Explaining your PhD topic in 50 words or less

Argh! Came a cropper last year when trying to explain my research in front of a respected professor and peer in a similar field to mine. I was unprepared to give a full talk, which I suspect was actually the aim of the morning group, so I just wanted to ask him about activity systems theory, but I was also unprepared for his rather probing question about what my research was actually about. It left me feeling rather shocked and shaky that what I was unable to explain quickly and precisely what I had been researching for the past two years, but I was also rather irritated by his quickness to denigrate me publicly. While it was not a wholesale collapse of my research, I would have much preferred a private meeting.

The whole experience reminded me to explain my research to both lay people and people outside of my expertise that my research looks and sounds messy, but that this is normal in narrative inquiry methods. It also showed me that my research is highly inductive. In other words, I’m not really sure what I am going to find out until I begin to analyse my data.

Like the many times I have already had light bulb moments throughout my PhD journey, this meeting, while an unhappy experience for me, was a good reminder that I need to learn how to talk about my research in a particular way.

So, for all you lay people out there, my topic is this: I am investigating the effects of participant values and beliefs on the practices of one-to-one tertiary singing lessons. It is a mixed methodology study, which includes the use of survey, interview, video footage and email as the data generation tools. I am employing a cultural psychology approach, and I am using narrative inquiry methods to analyse and write up my data.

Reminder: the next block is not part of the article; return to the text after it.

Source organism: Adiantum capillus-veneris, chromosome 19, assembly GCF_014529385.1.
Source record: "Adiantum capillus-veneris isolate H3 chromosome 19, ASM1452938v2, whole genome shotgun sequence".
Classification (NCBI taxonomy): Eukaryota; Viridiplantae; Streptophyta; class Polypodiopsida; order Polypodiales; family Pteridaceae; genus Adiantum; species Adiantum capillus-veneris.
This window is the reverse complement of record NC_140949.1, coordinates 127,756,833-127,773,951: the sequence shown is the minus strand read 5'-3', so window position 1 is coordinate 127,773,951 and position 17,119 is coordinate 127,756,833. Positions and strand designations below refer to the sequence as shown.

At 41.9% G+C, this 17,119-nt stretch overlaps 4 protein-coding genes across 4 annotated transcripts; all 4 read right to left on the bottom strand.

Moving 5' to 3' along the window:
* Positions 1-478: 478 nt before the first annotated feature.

Any questions?

It is an inductive method, where many results will not be apparent/ thought of until I have analysed my data. Therefore, while I have been researching intrinsic motivation on student practice; goal setting and motivation theories; practices of the music lesson; teaching for expertise; and the “pedagogy of care”, I have not limited my readings particularly to any one area. I may discover interesting power struggles in my data, or themes about adult learning that will require further reading. I am certainly under no illusion that the current reading I have done will be enough to get by for my literature review.

How do I analyse and write up my data? Well, actually, by watching and re-watching the data, which take the form of videos. Themes from the videos will emerge as being important to me, the researcher, and by checking the interview transcripts, I can begin to build a picture of the process of the one to one lesson and the values and beliefs that control the processes within the lesson.

I will be writing up my findings as narratives, which has its own set of challenges, and will necessitate the inclusion of a discussion chapter to unpack some of my writing.

My methodology is not grounded theory, but it has many similarities to Grounded Theory methods, where the data is inductive and you don’t even bother with the literature until you have analysed the findings and created a theory.

At this point I am feeling a bit better about my research. Yesterday I read through my confirmation document, which was better than expected, and which should provide a useful template for me to follow when doing my complete drafts. I have so much to do, but I am feeling better now about what I need to do.

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